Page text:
Pets are not programmable toys

2

November 10, 2020 by Cláudia

In the five years that I’ve volunteered at an animal shelter, I’ve luckily had to say goodbye to many sweet cats and dogs that were adopted. I have also, unfortunately, seen several of them returning to the shelter.

The reasons? I’ve been keeping a log.

The dog was not social. The dog barked. The dog bit someone. The dog was too needy. The dog was not affectionate enough. The dog destroyed our possessions. The cat peed on my clothes. The cat scratched the sofa. The cat left black fur everywhere (yes, these are all real ones). We separated. We moved. We got pregnant. Having a pet changed our life too much.

Three weeks ago I finally welcomed a new member to my little family – Belinha. She’s a 4-year old dog that has moved into my house and my heart. Because I already knew her from the shelter, I thought the transition would go smoothly.

I was (partially) wrong.

Even though she seemed to adjust completely well to her new life when I am with her, every time I leave the house, she enters into panic mode – howls incessantly, jumps onto furniture and destroys everything around her. Whether I leave for one minute or for twenty minutes. She has already broken many of my things, scratched my walls and bothered every neighbour in my building. I’ve already taken her to the vet and my social life has been completely replaced by a strict training routine to help her get better. Needless to say, I am extremely tired, stressed and slightly overwhelmed.

Yet, it never even crossed my mind that I would give her up. Yes, maybe adopting a dog has not been as easy as I had idealized. But when I decided to adopt her, I made a commitment to care for her and to put in the work if necessary to make it work.

My mom, after a particularly destructive incident told me that “I probably had to return her to the shelter”. And this deeply hurt me.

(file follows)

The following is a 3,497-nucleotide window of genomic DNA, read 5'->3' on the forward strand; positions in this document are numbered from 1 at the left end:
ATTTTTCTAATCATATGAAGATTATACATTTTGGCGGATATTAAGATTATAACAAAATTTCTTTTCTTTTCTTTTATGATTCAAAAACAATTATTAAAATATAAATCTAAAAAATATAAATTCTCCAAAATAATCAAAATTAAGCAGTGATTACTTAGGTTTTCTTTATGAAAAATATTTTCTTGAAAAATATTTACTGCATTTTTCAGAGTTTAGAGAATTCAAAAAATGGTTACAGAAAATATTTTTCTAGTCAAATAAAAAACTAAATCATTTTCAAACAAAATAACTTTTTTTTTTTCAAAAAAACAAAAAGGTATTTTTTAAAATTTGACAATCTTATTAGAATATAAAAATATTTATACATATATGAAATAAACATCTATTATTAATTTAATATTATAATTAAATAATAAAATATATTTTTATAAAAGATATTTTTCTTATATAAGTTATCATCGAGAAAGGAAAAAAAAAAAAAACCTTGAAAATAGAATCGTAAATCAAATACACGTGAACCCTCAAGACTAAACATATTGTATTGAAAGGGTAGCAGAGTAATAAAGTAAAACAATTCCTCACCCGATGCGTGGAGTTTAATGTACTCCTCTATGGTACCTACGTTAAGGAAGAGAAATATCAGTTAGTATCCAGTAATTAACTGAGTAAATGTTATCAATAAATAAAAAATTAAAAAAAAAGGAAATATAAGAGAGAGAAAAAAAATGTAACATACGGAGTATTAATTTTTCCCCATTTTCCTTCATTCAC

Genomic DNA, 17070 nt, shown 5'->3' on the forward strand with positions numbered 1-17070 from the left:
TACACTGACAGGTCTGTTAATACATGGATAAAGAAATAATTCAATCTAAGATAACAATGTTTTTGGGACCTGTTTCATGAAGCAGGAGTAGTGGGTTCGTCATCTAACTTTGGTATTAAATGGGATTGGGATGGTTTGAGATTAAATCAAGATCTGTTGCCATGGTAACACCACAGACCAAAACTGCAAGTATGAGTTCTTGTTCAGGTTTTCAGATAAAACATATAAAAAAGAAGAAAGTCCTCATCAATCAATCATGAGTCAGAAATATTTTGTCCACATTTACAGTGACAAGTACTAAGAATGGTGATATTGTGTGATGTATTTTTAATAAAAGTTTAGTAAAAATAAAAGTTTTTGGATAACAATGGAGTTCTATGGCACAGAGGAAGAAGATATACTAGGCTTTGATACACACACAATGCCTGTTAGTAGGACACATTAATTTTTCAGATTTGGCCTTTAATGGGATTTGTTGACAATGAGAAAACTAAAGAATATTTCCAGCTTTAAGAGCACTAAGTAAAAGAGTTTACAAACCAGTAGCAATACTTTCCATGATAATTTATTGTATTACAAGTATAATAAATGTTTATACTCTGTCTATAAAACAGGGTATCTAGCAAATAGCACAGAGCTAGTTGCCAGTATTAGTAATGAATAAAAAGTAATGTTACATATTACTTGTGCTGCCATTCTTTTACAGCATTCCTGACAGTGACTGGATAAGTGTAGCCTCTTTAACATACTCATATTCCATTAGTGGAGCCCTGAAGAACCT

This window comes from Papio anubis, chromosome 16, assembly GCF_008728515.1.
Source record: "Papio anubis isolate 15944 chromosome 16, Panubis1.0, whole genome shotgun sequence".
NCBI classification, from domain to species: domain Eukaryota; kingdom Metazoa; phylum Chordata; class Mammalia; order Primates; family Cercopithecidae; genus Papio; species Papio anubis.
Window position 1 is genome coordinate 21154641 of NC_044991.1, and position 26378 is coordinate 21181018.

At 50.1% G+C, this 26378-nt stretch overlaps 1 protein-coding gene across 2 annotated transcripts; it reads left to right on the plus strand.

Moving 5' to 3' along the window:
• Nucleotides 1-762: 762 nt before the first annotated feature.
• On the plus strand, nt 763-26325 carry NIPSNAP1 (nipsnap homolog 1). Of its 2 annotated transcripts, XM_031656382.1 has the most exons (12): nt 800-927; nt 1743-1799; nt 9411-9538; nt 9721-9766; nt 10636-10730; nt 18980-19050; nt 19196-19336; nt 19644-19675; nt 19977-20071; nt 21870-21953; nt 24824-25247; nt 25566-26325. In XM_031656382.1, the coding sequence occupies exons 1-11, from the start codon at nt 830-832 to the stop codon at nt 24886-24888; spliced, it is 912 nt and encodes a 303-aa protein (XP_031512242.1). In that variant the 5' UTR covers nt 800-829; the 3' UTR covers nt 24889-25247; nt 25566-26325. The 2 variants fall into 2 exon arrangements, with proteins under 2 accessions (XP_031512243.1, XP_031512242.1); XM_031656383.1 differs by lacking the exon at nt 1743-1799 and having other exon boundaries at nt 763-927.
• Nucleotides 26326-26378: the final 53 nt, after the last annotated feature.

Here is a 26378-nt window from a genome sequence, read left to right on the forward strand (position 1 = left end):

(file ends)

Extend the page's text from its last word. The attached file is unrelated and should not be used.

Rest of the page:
Going back to the excuses that I’ve heard at the shelter, I can sympathise with some of the despair of having a pet with behavioural problems. It’s hard and it completely takes over your life. It requires effort, patience, persistance and sometimes financial investment. I can understand being frustrated. But giving up your pet just because it didn’t fit the expectations? That’s where my sympathy ends.

The fact that my own mom, who is also already attached to the dog, suggested I abandoned her, deeply upset me. Was she really suggesting I gave up on a family member? That I would abandon an already traumatized dog for having abandonment issues? Was she really giving more importance to some material possessions than to a living breathing feeling being who we already love and are committed to?

I would never. And the main reason is that I was already conscious that this could happen. That issues could arise. That things could get destroyed. That’s part of the commitment.

Much like children, it is not fair to your pets to project expectations onto them. They will be as affectionate, as well behaved, as needy, as stubborn as they are. Naturally, love, stability and training will go a long way. I have already noticed a slight improvement in Belinha’s behaviour. But ultimately, pets are their own beings with their own personalities.

And if you are not prepared to be in any of these situations – having to dedicate your free time to training, having possessions destroyed, planning on what would happen in case of a separation, not going away for vacation if there is no viable option, balancing future kids and pets etc. – then I strongly advise to not get a pet. If you are not going to treat them as a family member, if you’ll value your possessions more than them, if you have even an inkling of giving up on them and cast them aside if they don’t fit your idealized picture of what a pet acts like… then do them a favour and don’t get a pet.

2 thoughts on “Pets are not programmable toys

  1. Thanks for this thoughtful writing. The message is insightful and timely, wth the holiday season approaching.

    Liked by 2 people

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